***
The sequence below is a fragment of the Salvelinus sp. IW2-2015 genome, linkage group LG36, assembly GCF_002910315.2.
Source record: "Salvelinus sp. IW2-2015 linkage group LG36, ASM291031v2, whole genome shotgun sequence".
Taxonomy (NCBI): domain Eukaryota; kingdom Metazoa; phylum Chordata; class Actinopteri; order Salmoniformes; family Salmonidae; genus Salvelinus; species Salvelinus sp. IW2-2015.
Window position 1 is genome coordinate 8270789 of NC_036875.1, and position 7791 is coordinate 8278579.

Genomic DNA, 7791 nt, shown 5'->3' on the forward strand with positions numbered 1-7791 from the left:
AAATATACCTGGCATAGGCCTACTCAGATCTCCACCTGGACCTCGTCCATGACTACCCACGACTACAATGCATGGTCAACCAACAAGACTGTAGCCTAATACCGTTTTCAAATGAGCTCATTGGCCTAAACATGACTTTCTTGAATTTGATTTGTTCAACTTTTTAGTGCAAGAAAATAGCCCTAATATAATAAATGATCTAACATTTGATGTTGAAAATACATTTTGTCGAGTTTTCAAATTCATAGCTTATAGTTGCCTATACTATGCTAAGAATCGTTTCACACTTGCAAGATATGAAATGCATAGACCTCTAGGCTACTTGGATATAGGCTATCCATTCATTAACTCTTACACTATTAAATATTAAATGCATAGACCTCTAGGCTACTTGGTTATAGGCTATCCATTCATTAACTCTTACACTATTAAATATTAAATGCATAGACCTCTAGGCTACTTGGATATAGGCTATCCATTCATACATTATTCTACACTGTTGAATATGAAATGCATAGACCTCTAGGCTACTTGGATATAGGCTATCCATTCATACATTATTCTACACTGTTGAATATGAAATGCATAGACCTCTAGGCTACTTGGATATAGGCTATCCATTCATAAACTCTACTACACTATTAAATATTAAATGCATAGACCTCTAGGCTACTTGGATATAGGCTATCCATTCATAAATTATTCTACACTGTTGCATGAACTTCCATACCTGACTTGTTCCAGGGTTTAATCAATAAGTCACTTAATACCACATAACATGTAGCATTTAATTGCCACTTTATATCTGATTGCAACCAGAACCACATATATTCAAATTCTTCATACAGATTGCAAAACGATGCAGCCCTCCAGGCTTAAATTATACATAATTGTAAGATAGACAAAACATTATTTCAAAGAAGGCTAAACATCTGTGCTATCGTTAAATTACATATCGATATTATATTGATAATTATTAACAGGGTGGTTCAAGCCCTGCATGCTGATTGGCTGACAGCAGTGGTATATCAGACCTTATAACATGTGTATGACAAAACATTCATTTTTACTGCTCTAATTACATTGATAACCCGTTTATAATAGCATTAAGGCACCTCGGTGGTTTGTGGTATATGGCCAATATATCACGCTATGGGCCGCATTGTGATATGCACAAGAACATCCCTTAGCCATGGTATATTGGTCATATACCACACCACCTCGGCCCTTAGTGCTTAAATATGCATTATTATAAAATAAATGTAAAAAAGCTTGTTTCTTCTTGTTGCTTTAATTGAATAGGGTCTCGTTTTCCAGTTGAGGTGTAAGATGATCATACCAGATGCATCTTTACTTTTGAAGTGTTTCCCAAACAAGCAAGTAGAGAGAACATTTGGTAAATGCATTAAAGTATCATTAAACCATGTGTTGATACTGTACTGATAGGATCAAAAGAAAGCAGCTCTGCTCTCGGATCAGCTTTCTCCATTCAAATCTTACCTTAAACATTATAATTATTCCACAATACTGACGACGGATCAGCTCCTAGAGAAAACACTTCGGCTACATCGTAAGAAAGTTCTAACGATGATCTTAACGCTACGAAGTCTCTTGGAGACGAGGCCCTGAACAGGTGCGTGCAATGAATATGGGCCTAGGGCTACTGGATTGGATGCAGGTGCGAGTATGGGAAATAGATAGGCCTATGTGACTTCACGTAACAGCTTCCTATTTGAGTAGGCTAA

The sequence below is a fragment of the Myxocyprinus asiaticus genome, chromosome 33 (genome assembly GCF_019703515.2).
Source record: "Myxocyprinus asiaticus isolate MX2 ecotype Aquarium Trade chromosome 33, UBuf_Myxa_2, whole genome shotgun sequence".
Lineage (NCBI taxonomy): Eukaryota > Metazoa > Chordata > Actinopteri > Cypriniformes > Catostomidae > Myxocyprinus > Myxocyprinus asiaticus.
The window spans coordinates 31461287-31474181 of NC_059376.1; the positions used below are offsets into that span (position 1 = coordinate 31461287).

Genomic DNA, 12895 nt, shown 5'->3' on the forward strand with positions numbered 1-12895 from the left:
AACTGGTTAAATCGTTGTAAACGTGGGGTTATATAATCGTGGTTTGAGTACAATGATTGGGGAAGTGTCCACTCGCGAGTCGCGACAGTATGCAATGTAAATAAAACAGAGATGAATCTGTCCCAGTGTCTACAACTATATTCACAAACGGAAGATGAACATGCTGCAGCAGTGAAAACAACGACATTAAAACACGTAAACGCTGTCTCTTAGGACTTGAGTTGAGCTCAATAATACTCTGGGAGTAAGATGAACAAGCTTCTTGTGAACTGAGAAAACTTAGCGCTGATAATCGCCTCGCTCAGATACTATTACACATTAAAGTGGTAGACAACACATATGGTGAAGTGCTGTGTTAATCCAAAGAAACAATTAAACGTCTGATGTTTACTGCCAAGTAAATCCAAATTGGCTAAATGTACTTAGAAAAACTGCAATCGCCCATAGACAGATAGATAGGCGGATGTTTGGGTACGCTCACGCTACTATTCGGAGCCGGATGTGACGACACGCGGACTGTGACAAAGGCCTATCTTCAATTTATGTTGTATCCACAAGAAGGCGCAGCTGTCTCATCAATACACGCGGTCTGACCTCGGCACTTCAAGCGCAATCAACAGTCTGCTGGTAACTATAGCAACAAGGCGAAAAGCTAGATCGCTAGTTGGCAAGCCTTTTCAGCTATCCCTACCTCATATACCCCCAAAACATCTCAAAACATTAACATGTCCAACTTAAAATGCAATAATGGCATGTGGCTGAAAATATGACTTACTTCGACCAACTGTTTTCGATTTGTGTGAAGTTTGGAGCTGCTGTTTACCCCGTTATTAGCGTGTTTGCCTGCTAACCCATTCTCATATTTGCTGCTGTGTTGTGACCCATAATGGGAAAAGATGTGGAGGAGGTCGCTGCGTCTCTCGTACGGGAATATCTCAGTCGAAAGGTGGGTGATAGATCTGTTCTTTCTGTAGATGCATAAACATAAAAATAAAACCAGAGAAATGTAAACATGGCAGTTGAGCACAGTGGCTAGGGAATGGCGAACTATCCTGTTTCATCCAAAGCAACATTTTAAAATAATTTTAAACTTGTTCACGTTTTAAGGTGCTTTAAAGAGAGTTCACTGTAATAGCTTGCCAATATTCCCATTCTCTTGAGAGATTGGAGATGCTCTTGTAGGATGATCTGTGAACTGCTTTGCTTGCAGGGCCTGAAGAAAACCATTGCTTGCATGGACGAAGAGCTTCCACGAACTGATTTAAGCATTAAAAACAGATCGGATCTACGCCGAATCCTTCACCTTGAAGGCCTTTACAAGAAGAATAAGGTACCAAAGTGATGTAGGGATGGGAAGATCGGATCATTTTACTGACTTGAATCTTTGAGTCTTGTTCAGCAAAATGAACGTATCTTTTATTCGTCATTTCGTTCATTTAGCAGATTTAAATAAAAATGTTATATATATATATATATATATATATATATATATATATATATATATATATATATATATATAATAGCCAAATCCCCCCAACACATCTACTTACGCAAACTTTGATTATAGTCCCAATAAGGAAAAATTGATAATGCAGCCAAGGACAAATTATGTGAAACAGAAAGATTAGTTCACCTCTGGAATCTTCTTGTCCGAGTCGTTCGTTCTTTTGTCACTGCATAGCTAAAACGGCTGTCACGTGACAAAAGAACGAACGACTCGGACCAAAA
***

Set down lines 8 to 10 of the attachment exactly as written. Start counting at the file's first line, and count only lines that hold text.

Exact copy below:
Source record: "Myxocyprinus asiaticus isolate MX2 ecotype Aquarium Trade chromosome 33, UBuf_Myxa_2, whole genome shotgun sequence".
Lineage (NCBI taxonomy): Eukaryota > Metazoa > Chordata > Actinopteri > Cypriniformes > Catostomidae > Myxocyprinus > Myxocyprinus asiaticus.
The window spans coordinates 31461287-31474181 of NC_059376.1; the positions used below are offsets into that span (position 1 = coordinate 31461287).